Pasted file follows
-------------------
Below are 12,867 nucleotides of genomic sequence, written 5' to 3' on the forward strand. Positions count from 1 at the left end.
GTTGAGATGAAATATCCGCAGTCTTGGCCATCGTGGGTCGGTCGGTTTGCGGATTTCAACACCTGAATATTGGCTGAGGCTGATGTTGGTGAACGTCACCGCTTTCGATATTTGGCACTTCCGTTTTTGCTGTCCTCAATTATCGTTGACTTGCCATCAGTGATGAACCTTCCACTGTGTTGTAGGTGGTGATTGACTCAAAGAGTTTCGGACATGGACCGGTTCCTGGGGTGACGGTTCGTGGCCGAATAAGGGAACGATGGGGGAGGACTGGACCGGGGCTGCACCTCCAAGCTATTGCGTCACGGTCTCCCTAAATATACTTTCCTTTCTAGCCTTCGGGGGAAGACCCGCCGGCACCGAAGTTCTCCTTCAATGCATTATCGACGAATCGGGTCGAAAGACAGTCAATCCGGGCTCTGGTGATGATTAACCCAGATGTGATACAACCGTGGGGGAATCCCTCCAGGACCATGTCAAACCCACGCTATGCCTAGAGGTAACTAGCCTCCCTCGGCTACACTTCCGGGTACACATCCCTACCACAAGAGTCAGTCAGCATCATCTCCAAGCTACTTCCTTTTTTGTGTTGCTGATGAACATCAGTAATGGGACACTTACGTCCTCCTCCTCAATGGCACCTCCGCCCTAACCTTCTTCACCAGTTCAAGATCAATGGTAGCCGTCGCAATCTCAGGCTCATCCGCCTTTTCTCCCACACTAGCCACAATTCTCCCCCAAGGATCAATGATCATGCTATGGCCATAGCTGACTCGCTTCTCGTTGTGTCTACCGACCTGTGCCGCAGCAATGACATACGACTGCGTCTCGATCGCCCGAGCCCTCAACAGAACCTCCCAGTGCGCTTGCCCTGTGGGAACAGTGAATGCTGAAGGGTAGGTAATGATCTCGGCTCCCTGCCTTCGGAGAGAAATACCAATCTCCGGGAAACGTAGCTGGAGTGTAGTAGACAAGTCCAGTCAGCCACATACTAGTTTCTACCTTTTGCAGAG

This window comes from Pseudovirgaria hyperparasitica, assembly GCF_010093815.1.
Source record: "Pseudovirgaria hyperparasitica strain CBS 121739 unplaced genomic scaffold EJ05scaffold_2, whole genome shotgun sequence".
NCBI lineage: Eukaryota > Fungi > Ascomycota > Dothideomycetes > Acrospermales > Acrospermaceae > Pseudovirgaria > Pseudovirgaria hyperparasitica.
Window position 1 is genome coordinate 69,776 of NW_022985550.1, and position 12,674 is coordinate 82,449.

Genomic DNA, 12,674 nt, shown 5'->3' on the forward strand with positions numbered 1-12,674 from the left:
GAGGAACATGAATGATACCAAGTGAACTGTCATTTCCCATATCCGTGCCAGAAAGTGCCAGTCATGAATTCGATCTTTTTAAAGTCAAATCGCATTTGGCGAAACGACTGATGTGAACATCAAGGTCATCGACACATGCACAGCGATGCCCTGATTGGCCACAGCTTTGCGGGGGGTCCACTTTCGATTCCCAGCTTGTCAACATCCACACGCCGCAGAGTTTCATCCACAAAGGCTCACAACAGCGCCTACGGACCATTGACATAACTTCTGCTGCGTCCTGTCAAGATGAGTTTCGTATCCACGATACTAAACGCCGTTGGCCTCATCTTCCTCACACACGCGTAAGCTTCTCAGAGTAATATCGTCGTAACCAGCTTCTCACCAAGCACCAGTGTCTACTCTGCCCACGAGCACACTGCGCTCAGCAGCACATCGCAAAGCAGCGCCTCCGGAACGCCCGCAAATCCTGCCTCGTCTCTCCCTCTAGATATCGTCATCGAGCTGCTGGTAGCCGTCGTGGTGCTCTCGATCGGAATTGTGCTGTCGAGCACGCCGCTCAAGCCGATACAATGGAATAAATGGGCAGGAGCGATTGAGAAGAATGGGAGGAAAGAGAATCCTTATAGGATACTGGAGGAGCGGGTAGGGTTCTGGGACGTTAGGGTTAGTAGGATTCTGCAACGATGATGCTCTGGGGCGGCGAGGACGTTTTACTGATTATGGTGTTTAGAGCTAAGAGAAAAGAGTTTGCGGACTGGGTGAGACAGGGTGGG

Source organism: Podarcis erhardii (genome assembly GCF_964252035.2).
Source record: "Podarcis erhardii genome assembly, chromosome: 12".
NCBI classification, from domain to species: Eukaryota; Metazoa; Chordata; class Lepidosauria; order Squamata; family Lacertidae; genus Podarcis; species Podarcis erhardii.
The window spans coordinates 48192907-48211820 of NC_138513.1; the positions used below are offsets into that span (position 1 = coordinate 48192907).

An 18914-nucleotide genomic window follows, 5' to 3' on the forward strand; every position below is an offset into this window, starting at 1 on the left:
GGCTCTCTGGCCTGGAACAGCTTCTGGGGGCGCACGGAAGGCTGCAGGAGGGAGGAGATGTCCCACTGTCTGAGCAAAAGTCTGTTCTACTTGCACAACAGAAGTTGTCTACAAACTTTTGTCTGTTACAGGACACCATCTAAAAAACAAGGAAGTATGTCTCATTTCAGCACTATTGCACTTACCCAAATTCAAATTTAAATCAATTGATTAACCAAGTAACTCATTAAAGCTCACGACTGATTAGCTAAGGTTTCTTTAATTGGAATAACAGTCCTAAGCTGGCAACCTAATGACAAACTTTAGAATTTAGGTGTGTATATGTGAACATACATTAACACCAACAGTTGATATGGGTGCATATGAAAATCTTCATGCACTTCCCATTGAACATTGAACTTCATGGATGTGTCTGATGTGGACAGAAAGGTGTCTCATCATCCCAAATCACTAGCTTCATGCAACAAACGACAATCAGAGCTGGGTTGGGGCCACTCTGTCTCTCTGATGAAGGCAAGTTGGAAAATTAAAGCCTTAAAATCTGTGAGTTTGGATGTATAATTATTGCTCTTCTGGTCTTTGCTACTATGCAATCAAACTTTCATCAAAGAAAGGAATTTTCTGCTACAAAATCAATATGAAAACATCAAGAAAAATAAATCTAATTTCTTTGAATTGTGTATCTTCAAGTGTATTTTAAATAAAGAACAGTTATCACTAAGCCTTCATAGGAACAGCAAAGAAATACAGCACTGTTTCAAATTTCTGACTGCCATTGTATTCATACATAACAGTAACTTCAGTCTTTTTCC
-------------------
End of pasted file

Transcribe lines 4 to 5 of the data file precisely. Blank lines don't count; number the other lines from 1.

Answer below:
Source record: "Pseudovirgaria hyperparasitica strain CBS 121739 unplaced genomic scaffold EJ05scaffold_2, whole genome shotgun sequence".
NCBI lineage: Eukaryota > Fungi > Ascomycota > Dothideomycetes > Acrospermales > Acrospermaceae > Pseudovirgaria > Pseudovirgaria hyperparasitica.